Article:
3.1 Introduction...............................................................................................33

3.2 Project design/method...............................................................................33

3.2.1 Maximization of computer resources such as memory, processor, and storage.............................................................................................................34

3.2.2 Improved security, mobility, maintenance and management of computer resources.........................................................................................................34

3.3 Population of the implementation............................................................35

3.4 Instruments for data collection and implementation ................................36

3.4.1 Data Collection......................................................................................36

3.4.2 Implementation......................................................................................37

3.5 Procedure for administration of instruments…….....................................50

3.5.1 Data Collection......................................................................................50

3.5.2 Implementation......................................................................................51

3.6 Testing procdure.......................................................................................51

 

Chapter Four: System Implementation and Testing ....................................52

4.1 Introduction...............................................................................................52

4.2 Collected data analysis.............................................................................52

4.3 The Xenapp infrastructure........................................................................54

4.4 Installation.................................................................................................56

4.5 Server virtual machines installation..........................................................57

4.6 User device requirements..........................................................................65

4.7 XenApp Policies.......................................................................................66

4.6.1 Computer Policies.................................................................................67

4.6.2 User Policies..........................................................................................69

4.7 Testing.......................................................................................................71

4.8 Conclusion................................................................................................74

 

Chapter Five: Conclusions............................................................................75

5.1 Introduction...............................................................................................75

5.2 Summary...................................................................................................75

5.3 Achievements............................................................................................76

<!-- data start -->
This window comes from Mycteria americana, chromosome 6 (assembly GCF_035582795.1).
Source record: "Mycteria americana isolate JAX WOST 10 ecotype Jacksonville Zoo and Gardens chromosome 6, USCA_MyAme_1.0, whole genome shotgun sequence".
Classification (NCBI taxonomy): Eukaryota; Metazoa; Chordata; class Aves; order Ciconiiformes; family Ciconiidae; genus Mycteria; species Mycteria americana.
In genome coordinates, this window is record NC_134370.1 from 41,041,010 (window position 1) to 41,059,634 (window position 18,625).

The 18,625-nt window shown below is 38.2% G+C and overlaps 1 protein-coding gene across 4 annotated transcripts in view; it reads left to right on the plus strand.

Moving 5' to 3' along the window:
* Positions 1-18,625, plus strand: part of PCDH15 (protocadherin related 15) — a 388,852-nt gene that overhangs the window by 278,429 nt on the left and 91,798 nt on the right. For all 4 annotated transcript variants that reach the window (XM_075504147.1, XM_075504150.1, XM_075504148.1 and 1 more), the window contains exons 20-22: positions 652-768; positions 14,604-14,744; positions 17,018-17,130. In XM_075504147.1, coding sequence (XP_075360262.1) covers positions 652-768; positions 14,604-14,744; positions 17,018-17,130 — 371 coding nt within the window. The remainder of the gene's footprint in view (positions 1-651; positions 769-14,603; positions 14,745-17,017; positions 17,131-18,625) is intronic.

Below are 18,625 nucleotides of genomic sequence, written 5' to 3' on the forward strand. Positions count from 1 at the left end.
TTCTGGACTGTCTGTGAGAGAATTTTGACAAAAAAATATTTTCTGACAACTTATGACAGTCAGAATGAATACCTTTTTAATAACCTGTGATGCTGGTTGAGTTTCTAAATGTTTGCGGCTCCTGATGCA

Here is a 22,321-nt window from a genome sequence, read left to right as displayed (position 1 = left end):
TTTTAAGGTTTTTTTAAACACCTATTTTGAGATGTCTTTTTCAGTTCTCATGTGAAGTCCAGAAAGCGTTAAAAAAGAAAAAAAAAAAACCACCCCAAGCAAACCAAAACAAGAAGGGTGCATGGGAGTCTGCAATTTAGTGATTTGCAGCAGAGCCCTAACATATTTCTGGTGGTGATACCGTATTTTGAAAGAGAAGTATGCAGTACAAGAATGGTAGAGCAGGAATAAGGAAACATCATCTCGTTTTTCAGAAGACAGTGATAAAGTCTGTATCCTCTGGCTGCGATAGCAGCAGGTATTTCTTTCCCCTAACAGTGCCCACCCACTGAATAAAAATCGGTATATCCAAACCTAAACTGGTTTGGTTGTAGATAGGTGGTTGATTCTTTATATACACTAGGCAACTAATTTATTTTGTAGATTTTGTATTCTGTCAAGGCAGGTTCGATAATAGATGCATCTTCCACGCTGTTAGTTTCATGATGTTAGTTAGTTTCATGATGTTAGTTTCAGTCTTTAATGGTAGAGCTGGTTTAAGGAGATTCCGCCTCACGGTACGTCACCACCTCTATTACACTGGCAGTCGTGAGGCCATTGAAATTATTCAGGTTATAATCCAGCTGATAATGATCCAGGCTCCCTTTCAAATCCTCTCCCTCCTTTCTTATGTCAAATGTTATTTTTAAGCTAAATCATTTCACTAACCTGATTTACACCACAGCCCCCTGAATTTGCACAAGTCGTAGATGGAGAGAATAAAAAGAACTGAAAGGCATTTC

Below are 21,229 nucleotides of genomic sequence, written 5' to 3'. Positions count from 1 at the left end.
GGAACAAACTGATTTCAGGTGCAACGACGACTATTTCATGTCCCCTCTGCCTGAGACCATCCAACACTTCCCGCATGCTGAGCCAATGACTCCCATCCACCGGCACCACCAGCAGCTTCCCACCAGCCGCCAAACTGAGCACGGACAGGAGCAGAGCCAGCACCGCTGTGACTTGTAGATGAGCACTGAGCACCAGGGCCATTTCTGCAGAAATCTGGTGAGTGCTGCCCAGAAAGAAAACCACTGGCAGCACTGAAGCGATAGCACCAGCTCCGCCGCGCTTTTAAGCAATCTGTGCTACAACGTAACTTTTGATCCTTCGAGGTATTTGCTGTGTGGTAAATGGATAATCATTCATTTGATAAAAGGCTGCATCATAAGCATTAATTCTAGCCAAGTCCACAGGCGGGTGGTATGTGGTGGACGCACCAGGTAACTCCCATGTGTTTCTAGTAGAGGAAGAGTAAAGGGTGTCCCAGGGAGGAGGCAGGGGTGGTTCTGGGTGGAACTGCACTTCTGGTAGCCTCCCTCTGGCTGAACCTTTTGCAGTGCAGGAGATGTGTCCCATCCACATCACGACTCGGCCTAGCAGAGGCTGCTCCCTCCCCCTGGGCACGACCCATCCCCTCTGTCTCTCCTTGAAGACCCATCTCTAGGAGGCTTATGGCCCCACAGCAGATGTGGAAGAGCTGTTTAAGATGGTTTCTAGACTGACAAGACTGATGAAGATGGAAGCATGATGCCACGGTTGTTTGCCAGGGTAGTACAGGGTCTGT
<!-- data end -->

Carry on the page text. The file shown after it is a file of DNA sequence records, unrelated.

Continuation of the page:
5.4 Conclusion................................................................................................76

5.5 Challenges.................................................................................................77

5.6 Recommendations.....................................................................................77

Bibliography...................................................................................................78

 

 

 

 

 

CHAPTER ONE

INTRODUCTION

1.1  BACKGROUND TO THE STUDY

The term "virtualization" traces its roots to 1960s mainframes, during which it was a method of logically dividing the mainframes' resources for different applications. Since then, the meaning of the term has evolved. [1] Virtualization can be referred to as an act of creating an abstract version of something be it storage, desktops, servers, or networks. It involves an abstraction layer that abstracts an operating system from its hardware. When people talk about virtualization, usually they are referring to server virtualization due to it being the most common type of virtualization. In server virtualization, multiple physical servers are consolidated into fewer physical servers by adding a hypervisor layer (similar to the abstraction layer aforementioned) to each of these physical servers. The hypervisor enables each physical server to host several virtual machines. So the virtual machines then contain the operating systems and applications from the physical servers that were consolidated. Through the hypervisor these virtual machines are able to communicate with the physical server and act like stand-alone devices. Desktop virtualization, another type of virtualization refers to separating the logical desktop from a physical machine and enables the use of desktop computers from another location with any other supported device.

So, virtualization is basically the process of taking advantage of excess processing, memory storage, networking, and capacity to create several artificial environments each having different functions. Virtualization has led to several spin-offs, one of which is cloud computing. Cloud computing can be referred to as network-based services which are provided by virtual hardware, simulated by hypervisors running on the physical servers.